In my last post we covered all the more woody plants of this large family, which are most important to us for mainly their fruits. This week I like to talk about their much smaller members, which also have an important part to play for especially our wildlife but also surprisingly in our medical history or present day use.
There are again several genera represented in the British Isles of the smaller, herbaceous and occasionally sub-shrubs of the Rose family. See for more on the next page.
The blossom of our Hawthorn is a beautiful site and is an important member of the Rose family.
The Rosaceae or Rose family is a large and important family containing trees, shrubs, sub-shrubs and herbs. Although occurring worldwide, the greatest numbers of species are being found in the North Temperate region. This post will tell more about the uses of our native members of the Rosaceae.
In Stace it is family 48, so relative early in the evolution of the Flowering plants. It has 36 genera but several genera + species are introduced garden plants and of course are easily spread by the seeds in their fruits which are attractive as a food for birds in particular, spreading the plants far and wide into natural areas.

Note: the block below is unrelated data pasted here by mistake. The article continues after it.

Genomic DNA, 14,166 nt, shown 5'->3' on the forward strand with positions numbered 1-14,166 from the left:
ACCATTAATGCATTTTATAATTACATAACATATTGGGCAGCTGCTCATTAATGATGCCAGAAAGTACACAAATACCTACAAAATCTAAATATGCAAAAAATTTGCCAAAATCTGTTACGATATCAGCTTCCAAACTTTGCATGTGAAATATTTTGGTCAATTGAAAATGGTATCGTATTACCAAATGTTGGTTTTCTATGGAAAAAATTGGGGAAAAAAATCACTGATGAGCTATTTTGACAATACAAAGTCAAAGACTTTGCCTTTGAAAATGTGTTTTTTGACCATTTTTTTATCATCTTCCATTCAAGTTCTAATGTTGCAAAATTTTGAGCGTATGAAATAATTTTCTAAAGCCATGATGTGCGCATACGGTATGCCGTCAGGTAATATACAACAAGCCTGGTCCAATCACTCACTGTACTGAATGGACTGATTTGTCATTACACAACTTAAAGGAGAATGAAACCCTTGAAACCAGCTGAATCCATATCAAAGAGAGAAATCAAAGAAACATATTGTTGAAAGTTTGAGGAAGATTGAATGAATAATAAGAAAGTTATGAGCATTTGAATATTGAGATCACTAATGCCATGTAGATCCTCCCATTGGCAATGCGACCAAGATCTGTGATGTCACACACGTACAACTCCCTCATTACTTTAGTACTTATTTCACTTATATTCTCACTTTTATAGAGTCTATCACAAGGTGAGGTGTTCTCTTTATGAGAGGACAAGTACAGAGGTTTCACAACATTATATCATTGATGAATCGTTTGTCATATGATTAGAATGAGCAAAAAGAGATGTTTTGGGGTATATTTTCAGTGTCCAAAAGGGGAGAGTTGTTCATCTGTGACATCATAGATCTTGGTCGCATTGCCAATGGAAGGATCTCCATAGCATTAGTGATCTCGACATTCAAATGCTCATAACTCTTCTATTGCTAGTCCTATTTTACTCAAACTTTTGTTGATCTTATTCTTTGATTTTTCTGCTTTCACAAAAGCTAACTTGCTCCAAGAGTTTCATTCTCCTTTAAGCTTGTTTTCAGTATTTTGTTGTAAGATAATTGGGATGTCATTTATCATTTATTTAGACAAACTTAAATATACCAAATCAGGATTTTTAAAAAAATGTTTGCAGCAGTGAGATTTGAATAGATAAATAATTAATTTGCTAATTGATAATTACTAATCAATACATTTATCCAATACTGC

As this blog is not about ornamental plants but is about our useful ‘weeds’ I will use the order of genera mentioned in ‘The Wild Flower Key. This has less of those ornamental genera and species as mentioned in Stace. It has also lumped all the trees and shrubs together followed by the herbs.
This week we’ll start with all the native trees and shrubs in the Rose family.